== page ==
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Changing the Fuel Mix: Time for a Nuclear Rescue?

Gas-fired power is king today, but fuel diversity needs and new technologies may open the door for nuclear and coal.
Fortnightly Magazine - September 1 2002

initiative to improve NRC's reactor inspection and oversight program.

Rather than building new plants and dealing with the resulting political backlash, nuclear plant ow ners are instead looking toward increasing the life span of plants already built. Nuclear plant license renewal streamlining by the NRC also allowed costs to be brought down by enabling the owner to clear t he licensing process in a reasonable time period, while adding 20 years to the life of the plant. So f ar, the licenses that have been renewed include the three Oconee units in South Carolina, Arkansas Nuc lear Unit 1, and Hatch 1 and 2 in Georgia.

Fifteen license renewal applications currently are being processed, including Florida's Turkey Point 3 and 4 and St. Lucie 1 and 2, all in Florida, the Surry and North Anna plants in Virginia, and McGuir e 1 and 2 and Catawba in North Carolina. The NRC also anticipates processing 20 more applications, som e for multiple reactors, in the next few years.

Another cost-saving factor for nuclear plants has to do with power uprates, which allows increased electricity to be produced at an already existing plant. "The NRC has completed over 70 power uprate reviews for approximately 9,800 megawatts, or an equivalent of three nuclear plants," Diaz said. NRC staff expects licensees will submit 35 more power uprate requests in the next five years, resulting in 1,590 megawatts of added capacity. Also, upgrades totaling 20 percent increases in full power to p lants are under consideration, with one already granted.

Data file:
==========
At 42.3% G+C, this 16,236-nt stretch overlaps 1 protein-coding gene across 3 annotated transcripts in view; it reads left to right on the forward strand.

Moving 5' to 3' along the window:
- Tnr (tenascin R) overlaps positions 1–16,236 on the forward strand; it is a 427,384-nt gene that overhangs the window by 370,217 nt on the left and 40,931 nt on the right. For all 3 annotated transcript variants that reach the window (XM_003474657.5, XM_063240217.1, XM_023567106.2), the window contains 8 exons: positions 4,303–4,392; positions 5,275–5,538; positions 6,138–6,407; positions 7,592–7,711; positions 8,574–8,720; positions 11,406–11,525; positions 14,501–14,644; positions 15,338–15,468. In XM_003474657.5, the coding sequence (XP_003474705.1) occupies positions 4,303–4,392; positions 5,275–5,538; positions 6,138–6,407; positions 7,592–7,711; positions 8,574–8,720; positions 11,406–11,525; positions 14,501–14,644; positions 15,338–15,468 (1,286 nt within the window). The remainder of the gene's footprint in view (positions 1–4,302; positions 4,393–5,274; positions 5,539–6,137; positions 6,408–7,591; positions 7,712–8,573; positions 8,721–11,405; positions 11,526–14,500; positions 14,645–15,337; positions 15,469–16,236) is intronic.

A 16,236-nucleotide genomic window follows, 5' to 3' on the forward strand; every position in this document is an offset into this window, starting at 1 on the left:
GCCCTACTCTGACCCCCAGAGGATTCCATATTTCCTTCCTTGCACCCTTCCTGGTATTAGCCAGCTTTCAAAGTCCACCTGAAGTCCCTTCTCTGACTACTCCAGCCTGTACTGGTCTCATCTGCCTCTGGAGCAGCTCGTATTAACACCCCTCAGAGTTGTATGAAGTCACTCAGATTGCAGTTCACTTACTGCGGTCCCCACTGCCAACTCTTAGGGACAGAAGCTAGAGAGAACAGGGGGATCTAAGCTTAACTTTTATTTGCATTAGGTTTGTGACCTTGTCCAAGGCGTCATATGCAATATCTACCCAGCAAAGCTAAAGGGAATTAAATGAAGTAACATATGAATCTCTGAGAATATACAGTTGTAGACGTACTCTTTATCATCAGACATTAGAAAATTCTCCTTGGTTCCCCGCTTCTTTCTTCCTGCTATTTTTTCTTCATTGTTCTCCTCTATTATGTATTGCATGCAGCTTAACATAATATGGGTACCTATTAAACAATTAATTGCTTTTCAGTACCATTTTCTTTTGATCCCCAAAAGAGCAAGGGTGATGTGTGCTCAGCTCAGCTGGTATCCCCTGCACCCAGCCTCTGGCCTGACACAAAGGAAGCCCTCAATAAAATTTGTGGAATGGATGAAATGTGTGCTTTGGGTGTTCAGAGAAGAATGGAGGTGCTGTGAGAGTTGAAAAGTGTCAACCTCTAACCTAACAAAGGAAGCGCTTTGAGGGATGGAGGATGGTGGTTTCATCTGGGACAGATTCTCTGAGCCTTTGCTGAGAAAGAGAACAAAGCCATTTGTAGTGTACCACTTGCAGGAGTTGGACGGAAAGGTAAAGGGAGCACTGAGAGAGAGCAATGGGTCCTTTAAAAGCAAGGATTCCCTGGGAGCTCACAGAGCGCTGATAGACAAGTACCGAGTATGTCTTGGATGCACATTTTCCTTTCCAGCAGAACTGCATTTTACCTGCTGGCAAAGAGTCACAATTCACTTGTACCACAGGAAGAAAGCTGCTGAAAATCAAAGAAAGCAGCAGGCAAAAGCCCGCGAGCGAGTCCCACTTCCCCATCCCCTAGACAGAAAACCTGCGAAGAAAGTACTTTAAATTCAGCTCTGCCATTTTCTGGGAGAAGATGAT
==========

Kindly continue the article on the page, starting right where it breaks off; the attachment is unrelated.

Early Site Permits

So it remains to be seen whether brand-new nuclear plants of any technology will be built in the Uni ted States, notwithstanding issues concerning nuclear waste transportation and storage. Recent activit y in Congress toward passage of a bill allowing storage of nuclear waste at Yucca Mountain adds to hope s in the nuclear industry that a main stumbling block will be removed.

Those in the nuclear industry remain optimistic. On April 16 of this year, Entergy, which operates n ine nuclear units at seven plant sites, announced that it plans to prepare an early site permit at the Grand Gulf Nuclear Station in Port Gibson, Mississippi, in order to keep the option open for a new ad vanced nuclear reactor to be built.

"We have not made a decision to start building a new nuclear unit," stressed Randy Hutchinson, a sen ior vice president of business development at Entergy. But he likes keeping that option open for the sa ke of customers, the company, and the nation's energy independence. "Almost all new power plants being built will run on natural gas," he said, "and that puts this country's future supply of electricity at some risk."

The early site permit process marks the first step in the new, streamlined licensing process impleme nted by the NRC to reduce the regulatory uncertainty. It allows a company to complete environmental and ot her site-specific work prior to making a final decision to build. An early site permit, which is valid for 20 years, does not permit